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Frankly, I wasn’t even sure we needed parachutes.  I mean, have you ever seen a cat fall and not land on its feet?  The whole parachute pack was a nuisance, if you asked me.  Without it, I could have hauled a lot more food and probably survived in the wild until I’d found the perfect little German gingerbread house to take me in.

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Elite black Schwarze Katz paracat prepares for night jump.


We clipped our chutes to the overhead rail, and the plane banked slowly to the left over Berlin.  If all went well, one of us would make it to the bunker and beguile Eva Braun into talking her man into calling the whole thing off.

“What is it we’re supposed to say again?” Okie asked me.  His short-term memory is shot from too much catnip.

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The face that launched a thousand-year Reich.



“What does that mean?”

“He was a daredevil Indian, used to jump from high places.”

“Without a chute?”

“He didn’t need no stinking parachute.”

I saw Okie gulp a little.  He was plainly nervous.  “Besides that Borneo Cat Drop, has anybody else ever tried what we’re about to do?”

“Well, there was Thomas De Quincey’s older brother.”

“Isn’t that the guy who wrote Confessions of an English Opium-Eater?”

“That’s the one.”

“So we’ve got a hare-brained scheme to land cats in Borneo, a crazy Indian and a drug-head, right?” Okie asked.

“That about sums it up, pal,” I said.

He looked out the door of the plane, then back at me.  “Well,” he said just before he jumped, “That’s good enough for me.”

Available in Kindle format on as part of the collection “Cats Say the Darndest Things.”

Ask Mr. Car Person

Is your car making a funny sound?  Does it give off a bad smell?  Ask Mr. Car Person for help, and as soon as he gets the grease off his hands, he’ll type out an answer to your question.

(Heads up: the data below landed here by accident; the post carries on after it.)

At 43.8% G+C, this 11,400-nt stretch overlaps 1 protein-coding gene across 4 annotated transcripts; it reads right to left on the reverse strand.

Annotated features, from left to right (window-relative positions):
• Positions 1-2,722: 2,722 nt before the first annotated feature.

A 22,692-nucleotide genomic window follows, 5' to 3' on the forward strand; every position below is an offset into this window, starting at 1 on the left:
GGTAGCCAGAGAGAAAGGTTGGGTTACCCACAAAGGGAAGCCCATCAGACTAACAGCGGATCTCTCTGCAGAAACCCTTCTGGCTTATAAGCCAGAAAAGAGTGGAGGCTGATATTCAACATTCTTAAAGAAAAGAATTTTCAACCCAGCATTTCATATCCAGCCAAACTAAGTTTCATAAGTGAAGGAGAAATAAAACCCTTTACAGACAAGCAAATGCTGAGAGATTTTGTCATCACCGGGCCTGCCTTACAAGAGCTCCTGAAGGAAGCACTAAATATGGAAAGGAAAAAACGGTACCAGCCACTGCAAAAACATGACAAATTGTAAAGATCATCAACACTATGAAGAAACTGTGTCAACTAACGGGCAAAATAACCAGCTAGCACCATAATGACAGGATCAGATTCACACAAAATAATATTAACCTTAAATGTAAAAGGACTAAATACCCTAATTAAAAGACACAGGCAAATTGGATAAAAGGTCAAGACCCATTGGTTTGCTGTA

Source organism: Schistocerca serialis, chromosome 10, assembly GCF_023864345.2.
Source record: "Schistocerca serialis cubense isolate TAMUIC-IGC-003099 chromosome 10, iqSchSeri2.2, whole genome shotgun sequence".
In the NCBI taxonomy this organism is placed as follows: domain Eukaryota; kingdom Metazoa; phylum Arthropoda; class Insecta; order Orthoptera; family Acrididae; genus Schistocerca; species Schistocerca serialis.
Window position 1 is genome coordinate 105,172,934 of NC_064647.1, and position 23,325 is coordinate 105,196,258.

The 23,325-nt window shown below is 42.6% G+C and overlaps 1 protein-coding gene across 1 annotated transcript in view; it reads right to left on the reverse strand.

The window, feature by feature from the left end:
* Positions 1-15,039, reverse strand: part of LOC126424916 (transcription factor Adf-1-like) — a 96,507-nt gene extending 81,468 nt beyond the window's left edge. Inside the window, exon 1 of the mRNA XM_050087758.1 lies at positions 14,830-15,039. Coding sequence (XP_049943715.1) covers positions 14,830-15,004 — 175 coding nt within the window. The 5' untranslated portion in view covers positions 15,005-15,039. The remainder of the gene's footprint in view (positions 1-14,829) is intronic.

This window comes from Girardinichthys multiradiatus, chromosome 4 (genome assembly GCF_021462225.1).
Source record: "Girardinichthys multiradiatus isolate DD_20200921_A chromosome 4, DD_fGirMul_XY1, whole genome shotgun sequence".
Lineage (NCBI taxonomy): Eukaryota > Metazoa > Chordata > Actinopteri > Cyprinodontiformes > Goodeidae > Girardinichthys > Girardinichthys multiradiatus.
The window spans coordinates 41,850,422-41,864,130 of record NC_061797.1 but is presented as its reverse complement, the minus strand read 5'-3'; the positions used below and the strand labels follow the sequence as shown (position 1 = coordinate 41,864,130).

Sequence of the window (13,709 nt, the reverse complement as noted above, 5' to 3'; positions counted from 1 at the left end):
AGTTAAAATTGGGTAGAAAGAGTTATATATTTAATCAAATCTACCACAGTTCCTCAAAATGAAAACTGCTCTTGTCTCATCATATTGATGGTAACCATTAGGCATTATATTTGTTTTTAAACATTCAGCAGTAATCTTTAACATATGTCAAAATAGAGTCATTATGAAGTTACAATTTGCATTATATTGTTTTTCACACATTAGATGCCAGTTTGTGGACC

Dear Mr. Car Person–

My husband “Carl” is a certified public accountant, which as you probably know can be a very “stressful” job in the spring.  During these periods I have to take care of “manly” things he is too busy for, although he always seems to find time for bowling.  “Carl” was recently going over our bills from the gas station and saw that I paid for a tune-up for our 2014 Buick LeSabre last October and again in April.  Why the hell did you do that? he asked, and not very nicely.  I said to him, “You told me to get the car serviced, so I did.”  He says a tune-up, which can cost over $100, isn’t the same as getting a car serviced, although he couldn’t explain how.  Can you tell me what a “tune-up” is, and how I am supposed to know technical things like this?

Thank you in advance,

Mrs. Beverly Johnson, Ouachita, Oklahoma

Dear Mrs. Johnson:

“Regular” auto service usually means just an oil change, lube job, a check of fluid levels and belt wear.  “Tune-up” is a technical term that refers to a specific automotive procedure in which a car’s engine timing is calibrated, spark-plugs, points, distributor cap and rotor replaced, and valves adjusted.  Here’s a handy yardstick: regular service every 3,000 miles, tune-up every 30,000 miles.  You have indeed paid for a tune-up when you didn’t need it, but I think the bigger problem is a simple lack of spousal communication.

Hey Car Person–

Long-time reader, first-time writer.  I like to think I’m pretty knowledgeable about cars, but I took my 2012 Ford Explorer in for the Meineke $49.95 Lifetime Muffler Special recently and when I came back from getting a cup of coffee, which is how I pass the time when my car’s in the shop, I was in for a surprise.  There was an add-on of $73.25 for something I couldn’t make out on the bill.  I asked the guy there who didn’t look none too bright and I swear he says he had to put in a new “frammis gadget attachment,” my old one was worn out.  Car Guy, when I got home I went straight to my Chilton’s Auto Repair Manual and I can’t find anything that even looks like “frammis gadget.”  Help me out here.

Lloyd Putnam, Jr.,  Hibbing, Minnesota


My guess is that the serviceman was referring to the Explorer’s throttle body spacer or perhaps the knock sensor, two parts that have not proven to be durable for your model year.  Without listening to the fellow talk I can’t be sure, however.  Let this be a lesson to you-–drink the free coffee at the garage where your car is being serviced, no matter how bad it is.